Earlier this week, a group of some 140 evangelical leaders signed a statement calling for immigration reform and laying out some key basic principles they all manage to agree on. That evangelical leaders are making this a priority is good news, though long overdue. And that they agree on basic principles is also good, considering the signatories represent both ends of the evangelical political spectrum, represented by a couple of very different Jims: one at Sojourners and the other at Focus on the Family.
The statement calls for a bipartisan solution to the immigration issue based to these six principles:
- Respects the God-given dignity of every person
- Protects the unity of the immediate family
- Respects the rule of law
- Guarantees secure national borders
- Ensures fairness to taxpayers
- Establishes a path toward legal status and/or citizenship for those who qualify and who wish to become permanent residents.
As has been noted elsewhere, the only possibly controversial point is the final one, which many conservatives have opposed in the past for fear it would incentivize entering the country illegally.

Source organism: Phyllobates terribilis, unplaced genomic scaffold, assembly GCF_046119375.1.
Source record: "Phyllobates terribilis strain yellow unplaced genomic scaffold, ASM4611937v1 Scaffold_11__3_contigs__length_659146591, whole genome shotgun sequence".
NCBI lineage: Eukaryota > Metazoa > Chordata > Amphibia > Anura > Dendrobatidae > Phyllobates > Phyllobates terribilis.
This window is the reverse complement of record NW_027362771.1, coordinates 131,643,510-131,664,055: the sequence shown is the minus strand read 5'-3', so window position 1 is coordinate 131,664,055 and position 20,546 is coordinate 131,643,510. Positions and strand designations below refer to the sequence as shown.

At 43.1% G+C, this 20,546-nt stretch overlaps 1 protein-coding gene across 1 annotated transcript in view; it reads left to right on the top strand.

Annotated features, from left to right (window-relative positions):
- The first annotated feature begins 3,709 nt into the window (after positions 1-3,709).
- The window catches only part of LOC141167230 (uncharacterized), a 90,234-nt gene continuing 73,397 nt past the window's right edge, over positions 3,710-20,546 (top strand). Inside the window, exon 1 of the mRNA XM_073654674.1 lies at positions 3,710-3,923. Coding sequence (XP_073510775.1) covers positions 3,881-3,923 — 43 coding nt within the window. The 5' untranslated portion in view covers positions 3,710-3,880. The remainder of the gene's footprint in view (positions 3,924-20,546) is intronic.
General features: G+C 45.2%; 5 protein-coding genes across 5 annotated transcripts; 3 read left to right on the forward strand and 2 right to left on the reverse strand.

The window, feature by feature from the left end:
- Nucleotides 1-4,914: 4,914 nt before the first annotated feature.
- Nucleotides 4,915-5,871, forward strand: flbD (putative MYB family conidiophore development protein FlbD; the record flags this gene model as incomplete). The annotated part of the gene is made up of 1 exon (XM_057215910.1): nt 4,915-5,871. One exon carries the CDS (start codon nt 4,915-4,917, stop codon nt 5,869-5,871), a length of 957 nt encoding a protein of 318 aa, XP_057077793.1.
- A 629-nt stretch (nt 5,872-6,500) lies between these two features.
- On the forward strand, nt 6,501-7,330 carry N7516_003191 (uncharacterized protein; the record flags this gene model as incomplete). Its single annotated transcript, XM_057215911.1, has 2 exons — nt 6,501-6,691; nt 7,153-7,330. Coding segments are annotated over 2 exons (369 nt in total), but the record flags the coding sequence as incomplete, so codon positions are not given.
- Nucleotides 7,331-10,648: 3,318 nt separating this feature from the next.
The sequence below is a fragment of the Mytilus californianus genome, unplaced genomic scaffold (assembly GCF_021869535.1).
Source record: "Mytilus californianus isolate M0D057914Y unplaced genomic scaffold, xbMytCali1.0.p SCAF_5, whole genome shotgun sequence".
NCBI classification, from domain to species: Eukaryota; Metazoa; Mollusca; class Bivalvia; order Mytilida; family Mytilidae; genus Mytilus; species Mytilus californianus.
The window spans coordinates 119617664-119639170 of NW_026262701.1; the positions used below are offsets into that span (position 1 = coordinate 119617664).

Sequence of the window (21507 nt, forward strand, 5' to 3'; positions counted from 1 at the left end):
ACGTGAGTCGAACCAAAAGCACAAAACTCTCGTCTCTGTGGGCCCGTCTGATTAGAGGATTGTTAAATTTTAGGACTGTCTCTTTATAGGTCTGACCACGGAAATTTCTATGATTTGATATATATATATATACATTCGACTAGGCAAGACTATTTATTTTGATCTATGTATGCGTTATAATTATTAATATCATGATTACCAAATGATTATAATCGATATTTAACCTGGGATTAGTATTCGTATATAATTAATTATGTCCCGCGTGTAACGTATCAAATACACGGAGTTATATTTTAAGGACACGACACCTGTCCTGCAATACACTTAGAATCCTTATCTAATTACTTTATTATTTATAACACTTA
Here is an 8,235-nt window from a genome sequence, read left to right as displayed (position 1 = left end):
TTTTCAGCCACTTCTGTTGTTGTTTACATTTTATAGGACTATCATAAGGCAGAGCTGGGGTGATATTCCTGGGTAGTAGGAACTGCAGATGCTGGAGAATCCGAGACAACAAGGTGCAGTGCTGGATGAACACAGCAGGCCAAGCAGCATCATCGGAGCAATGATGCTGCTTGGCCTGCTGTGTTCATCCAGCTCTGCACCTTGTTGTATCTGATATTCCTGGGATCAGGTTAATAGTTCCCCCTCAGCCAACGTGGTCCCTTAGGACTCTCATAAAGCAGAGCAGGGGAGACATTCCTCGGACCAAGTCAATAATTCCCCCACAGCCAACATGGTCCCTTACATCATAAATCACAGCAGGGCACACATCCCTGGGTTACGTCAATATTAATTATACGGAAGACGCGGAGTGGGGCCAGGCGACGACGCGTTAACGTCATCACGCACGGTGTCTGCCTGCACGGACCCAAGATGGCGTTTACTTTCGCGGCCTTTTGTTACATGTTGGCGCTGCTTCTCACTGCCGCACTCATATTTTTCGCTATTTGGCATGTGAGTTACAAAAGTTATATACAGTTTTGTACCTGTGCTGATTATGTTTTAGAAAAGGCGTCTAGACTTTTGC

The New York Times’ coverage of the statement focuses largely on the Republican Party’s problem with Latino voters, which presumptive nominee Mitt Romney certainly hasn’t helped, but it’s worth mentioning that Barack Obama hasn’t exactly made immigration reform a priority either. Maybe a statement like this from a supposedly important voting bloc will serve to elevate the conversation around immigration reform as election day looms this November. I suppose we’ll have to wait and see.
I’m glad these leaders got together to sign this statement, and I was happy to add my signature. Honestly, it all seems perfectly sensible to me. But now what? Will this least-common-denominator statement of basic principles be enough to make any real difference? How likely is it that those two Jims — much less Mitt and Barack — will find common ground when it comes to concrete policies that are both compassionate and just? I admit I’m not overly optimistic on that front. Nonetheless, getting leaders from different ends of the political spectrum to agree on something — anything! — is a rare feat these days.
It’s easy to lose heart when considering the sober reality that a statement like this may not actually result in any concrete legislative action. It may, but it may not. Nonetheless, if these principles indeed have biblical support, as it seems to me they do, the statement has merit in itself, as a public declaration by evangelical leaders standing together for what’s right.
If you’d like to add your signature, or see the list of original signatories, you can do so here.
[Photo credit: Jerilyn Forsythe/Cronkite News Service via tucsonsentinel.com]